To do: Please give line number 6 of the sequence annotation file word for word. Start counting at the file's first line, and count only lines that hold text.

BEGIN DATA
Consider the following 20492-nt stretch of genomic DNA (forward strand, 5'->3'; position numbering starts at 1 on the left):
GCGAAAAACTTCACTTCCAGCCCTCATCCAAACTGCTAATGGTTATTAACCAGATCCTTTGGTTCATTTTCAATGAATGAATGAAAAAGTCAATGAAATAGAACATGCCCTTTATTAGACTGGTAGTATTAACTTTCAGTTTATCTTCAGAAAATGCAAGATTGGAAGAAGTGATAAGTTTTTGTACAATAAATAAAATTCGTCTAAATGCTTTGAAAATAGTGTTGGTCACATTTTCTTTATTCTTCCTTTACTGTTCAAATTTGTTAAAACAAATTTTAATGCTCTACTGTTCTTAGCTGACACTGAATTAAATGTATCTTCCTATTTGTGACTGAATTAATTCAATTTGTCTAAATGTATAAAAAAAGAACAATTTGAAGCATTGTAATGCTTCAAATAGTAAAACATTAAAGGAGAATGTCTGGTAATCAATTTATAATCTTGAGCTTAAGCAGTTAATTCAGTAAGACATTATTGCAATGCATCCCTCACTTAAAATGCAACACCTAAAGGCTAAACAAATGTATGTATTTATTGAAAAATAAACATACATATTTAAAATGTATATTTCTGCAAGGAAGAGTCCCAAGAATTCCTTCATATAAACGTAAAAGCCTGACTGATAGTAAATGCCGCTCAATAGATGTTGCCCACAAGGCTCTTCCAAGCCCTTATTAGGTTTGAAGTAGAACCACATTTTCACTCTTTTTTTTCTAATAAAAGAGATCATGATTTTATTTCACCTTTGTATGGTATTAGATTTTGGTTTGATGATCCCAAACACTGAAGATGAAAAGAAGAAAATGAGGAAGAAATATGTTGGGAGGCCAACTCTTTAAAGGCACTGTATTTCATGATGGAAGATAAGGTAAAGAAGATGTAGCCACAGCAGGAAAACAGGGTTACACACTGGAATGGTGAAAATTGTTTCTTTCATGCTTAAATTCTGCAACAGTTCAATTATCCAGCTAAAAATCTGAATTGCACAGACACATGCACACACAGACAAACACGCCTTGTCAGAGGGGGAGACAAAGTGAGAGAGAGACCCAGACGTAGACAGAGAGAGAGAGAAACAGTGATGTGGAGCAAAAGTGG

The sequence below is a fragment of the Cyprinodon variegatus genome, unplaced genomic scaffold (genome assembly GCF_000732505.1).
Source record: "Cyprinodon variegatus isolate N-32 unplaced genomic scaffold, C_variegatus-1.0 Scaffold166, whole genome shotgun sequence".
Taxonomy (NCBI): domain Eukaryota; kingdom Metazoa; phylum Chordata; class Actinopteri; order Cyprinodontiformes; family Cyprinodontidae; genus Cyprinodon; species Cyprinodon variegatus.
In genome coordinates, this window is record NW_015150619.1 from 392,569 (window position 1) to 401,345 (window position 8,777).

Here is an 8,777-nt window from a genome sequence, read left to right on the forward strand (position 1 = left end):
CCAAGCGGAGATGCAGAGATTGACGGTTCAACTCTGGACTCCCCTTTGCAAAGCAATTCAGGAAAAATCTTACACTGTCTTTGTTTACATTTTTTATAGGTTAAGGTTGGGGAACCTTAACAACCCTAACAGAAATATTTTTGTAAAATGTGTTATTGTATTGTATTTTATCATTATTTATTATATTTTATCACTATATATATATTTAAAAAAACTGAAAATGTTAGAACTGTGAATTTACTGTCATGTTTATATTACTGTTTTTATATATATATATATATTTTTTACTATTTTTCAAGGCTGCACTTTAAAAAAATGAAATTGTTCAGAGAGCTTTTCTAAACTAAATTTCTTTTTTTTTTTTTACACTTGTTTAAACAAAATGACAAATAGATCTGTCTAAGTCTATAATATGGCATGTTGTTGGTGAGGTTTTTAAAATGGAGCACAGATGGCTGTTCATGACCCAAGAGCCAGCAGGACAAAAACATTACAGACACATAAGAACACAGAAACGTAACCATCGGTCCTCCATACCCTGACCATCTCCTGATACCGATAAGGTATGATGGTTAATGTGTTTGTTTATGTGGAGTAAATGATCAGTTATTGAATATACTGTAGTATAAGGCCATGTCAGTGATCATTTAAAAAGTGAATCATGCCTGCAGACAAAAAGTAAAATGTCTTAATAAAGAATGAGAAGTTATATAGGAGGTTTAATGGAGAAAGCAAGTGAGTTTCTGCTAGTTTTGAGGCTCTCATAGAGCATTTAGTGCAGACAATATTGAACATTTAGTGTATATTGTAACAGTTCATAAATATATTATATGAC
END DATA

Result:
In genome coordinates, this window is record NW_015150619.1 from 392,569 (window position 1) to 401,345 (window position 8,777).